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Christopher Emmanuel Balestrero - Manny to his friends - is a string bassist, a devoted husband and father, and a practicing Catholic. His $85 a week gig playing in the jazz combo at the Stork Club is barely enough to make ends meet. The Balestreros' lives will become a little more difficult with the major dental bills his wife Rose will be incurring. As such, Manny decides to see if he can borrow off of Rose's life insurance policy. But when he enters the insurance office, he is identified by some of the clerks as the man that held up the office twice a few months earlier. Manny cooperates with the police as he has nothing to hide. Manny learns that he is a suspect in not only those hold ups, but a series of other hold ups in the same Jackson Heights neighborhood in New York City where they live. The more that Manny cooperates, the more guilty he appears to the police. With the help of Frank O'Connor, the attorney that they hire, they try to prove Manny's innocence. Regardless of if ... Written by
Alfred Hitchcock filmed one of his usual cameos, standing in a restaurant as Manny sits, but decided on using a narrated prologue instead. See more »
As Rose is being led up the stairs of the mental treatment facility, the shadow of someone's head appears in the bottom left corner behind the lamp. It seems as though someone walked past a bulb. See more »
This is Alfred Hitchcock speaking. In the past, I have given you many kinds of suspense pictures. But this time, I would like you to see a different one. The difference lies in the fact that this is a true story, every word of it. And yet it contains elements that are stranger than all the fiction that has gone into many of the thrillers that I've made before.
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Hard to watch by design, "The Wrong Man" impresses with its technique and stark dissimilarity from what we associate with director Alfred Hitchcock. But novelty does not equal brilliance.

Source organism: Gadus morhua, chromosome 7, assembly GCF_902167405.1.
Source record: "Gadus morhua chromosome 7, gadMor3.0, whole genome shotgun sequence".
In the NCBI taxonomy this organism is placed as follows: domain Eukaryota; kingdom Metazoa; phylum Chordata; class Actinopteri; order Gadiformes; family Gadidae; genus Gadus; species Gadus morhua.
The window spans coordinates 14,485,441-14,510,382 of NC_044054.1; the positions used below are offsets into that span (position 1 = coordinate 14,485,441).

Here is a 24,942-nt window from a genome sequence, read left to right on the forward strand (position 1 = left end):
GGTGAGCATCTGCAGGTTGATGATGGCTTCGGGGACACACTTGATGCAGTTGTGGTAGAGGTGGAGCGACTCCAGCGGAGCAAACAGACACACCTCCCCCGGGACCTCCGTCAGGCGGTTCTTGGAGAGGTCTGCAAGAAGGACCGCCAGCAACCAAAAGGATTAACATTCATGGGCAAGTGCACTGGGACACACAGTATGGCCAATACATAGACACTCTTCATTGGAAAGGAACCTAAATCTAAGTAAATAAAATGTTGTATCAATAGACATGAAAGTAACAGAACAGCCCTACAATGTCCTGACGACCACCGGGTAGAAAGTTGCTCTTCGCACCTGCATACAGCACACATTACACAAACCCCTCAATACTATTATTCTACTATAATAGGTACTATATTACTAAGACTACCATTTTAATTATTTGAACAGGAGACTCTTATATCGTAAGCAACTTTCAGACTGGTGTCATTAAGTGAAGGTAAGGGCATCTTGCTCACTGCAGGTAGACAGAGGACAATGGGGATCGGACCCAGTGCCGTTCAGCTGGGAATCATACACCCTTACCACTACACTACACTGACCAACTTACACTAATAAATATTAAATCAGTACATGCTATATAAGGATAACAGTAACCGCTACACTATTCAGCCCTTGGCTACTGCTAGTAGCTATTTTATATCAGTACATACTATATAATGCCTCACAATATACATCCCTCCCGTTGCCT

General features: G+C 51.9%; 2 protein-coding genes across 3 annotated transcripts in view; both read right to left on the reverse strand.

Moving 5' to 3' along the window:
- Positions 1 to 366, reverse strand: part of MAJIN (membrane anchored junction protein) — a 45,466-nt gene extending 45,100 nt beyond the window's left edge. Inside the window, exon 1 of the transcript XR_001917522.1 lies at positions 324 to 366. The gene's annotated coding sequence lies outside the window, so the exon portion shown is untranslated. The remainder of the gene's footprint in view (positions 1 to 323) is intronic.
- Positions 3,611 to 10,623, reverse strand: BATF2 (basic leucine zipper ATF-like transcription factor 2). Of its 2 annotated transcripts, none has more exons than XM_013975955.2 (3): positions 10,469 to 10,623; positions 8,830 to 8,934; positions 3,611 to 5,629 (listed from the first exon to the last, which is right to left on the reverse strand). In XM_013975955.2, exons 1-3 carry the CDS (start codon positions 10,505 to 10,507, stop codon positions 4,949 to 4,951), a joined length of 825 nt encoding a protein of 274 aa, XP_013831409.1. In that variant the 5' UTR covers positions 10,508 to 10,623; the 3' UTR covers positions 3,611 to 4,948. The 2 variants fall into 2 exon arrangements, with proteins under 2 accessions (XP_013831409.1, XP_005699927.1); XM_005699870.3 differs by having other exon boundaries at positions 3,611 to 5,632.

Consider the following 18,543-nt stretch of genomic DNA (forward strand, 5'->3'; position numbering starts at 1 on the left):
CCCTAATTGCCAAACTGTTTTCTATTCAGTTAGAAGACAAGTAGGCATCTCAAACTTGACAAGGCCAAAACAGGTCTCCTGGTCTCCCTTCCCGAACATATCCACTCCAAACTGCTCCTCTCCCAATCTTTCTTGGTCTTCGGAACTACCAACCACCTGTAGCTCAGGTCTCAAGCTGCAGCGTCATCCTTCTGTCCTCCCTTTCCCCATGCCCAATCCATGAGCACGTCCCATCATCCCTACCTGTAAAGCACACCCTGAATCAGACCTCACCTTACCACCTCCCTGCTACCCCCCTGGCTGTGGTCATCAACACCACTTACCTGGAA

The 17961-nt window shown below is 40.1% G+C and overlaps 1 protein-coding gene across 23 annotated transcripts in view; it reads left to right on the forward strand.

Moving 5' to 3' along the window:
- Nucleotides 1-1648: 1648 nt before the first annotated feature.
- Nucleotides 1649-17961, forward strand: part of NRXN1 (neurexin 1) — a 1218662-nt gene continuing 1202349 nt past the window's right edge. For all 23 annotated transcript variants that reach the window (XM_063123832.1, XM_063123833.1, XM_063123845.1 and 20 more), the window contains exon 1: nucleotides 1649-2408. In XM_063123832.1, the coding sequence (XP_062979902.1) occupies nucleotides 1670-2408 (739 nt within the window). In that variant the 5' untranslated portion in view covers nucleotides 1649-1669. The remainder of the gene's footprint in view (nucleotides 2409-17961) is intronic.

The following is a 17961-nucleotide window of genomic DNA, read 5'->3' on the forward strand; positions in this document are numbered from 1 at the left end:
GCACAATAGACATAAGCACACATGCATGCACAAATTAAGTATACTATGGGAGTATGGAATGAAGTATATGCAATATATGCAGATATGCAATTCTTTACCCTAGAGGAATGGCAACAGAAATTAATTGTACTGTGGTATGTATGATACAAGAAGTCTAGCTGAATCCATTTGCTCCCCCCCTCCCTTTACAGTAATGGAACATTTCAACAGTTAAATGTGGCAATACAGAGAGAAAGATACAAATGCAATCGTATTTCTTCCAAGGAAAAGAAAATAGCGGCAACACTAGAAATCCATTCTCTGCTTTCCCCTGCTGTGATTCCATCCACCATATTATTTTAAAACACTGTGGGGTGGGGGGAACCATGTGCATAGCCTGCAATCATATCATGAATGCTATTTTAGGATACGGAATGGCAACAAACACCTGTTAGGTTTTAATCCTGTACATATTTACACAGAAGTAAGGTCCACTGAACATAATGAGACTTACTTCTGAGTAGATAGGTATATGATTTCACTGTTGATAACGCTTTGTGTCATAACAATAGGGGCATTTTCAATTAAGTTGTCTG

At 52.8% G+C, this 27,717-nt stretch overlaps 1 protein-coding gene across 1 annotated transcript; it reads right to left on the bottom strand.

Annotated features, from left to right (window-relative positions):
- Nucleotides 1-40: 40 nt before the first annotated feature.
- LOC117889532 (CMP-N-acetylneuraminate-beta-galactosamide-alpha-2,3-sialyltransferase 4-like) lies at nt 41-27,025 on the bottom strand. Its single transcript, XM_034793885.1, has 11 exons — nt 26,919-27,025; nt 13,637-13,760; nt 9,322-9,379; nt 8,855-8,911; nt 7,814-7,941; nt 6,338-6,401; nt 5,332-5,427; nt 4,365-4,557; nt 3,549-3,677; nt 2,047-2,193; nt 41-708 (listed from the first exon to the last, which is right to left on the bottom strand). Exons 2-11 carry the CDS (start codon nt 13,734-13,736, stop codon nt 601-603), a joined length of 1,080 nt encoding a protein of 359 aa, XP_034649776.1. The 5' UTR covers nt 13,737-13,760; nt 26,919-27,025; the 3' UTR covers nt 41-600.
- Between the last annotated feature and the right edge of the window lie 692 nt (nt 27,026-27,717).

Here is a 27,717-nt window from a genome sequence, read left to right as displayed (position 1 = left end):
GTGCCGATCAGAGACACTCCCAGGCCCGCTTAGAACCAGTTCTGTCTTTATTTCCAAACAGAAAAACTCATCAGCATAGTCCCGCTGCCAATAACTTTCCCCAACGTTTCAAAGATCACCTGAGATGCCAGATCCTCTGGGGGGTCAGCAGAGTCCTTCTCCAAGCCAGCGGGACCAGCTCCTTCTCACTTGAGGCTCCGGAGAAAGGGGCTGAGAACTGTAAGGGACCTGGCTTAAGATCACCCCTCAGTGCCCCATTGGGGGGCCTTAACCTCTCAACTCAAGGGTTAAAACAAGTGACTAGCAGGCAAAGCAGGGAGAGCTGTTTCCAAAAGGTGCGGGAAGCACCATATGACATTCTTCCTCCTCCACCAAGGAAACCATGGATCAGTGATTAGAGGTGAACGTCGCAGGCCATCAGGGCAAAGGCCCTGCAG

Henry Fonda is the title character, a club musician named Manny Balestrero mistakenly pegged for a hold-up man while trying to borrow some money from his wife Rose's (Vera Miles) life insurance policy. The arrest forces Manny to not only prove his innocence but fight to keep his family intact.
"Bleak and dour" is the best way to describe this movie. "Every step a journey in darkness" is the trailer's tagline, and it is only a slight exaggeration. Hitchcock even does a voice-over telling us how unusual a story this is for him to tackle, because "every word" of it is true.
The problem with "The Wrong Man" is the way it makes real life feel like a trip to the dentist's. Fonda feels wrong in the central role, not because he is not a convincing everyman but because he seems so uncomfortable in his own skin. Even before he is charged with anything we watch him regard his surroundings with a strange, strained, sheepish smile. Prison doesn't seem much of a change.
Hitchcock fans might enjoy this detour into Kazan territory (minus the method acting) for the way it sets up some unique camera work. Sequences of Fonda's head revolving inside a lens and later of him seen through a cell latch hole get much of the attention, but just as interesting, and more in keeping with the realistic aesthetic, are the numerous POV and high-angle shots that play up the claustrophobia in less showy ways.
I have a hard time understanding how people might view "The Wrong Man" as an underrated masterpiece. The central story is too thin, takes way too long to develop, and is resolved with offhanded ease following one of the least interesting trial sequences ever shot. Hitchcock himself seems to lose interest in it, going full-tilt into a second story about Rose's mental meltdown. Miles certainly has effective moments in her spotlight scenes, enough to make one wonder what she would have done with the part she was offered in "Vertigo", but her crack-up as written is too abrupt and capped by a laughably pat end frame.
Once you get used to his no-frills performance, Fonda is interesting to watch in his offbeat way, and the secondary players are all good. Especially worthy of notice are Harold J. Stone as the lead detective in the Balestrero case and Doreen Lang as maybe the most awful of the many awful witnesses gathered by police.
That the police make so many mistakes is undoubtedly the point Hitchcock wants to make here, and there are times where the frightening arbitrariness of life grabbing one by the throat is made very real. "Just when you thought it was safe to walk into the insurance office" could be this film's tag line.
But after a few scenes of this, I was ready to move on. Hitch, alas, was not, and "The Wrong Man" suffers for it.
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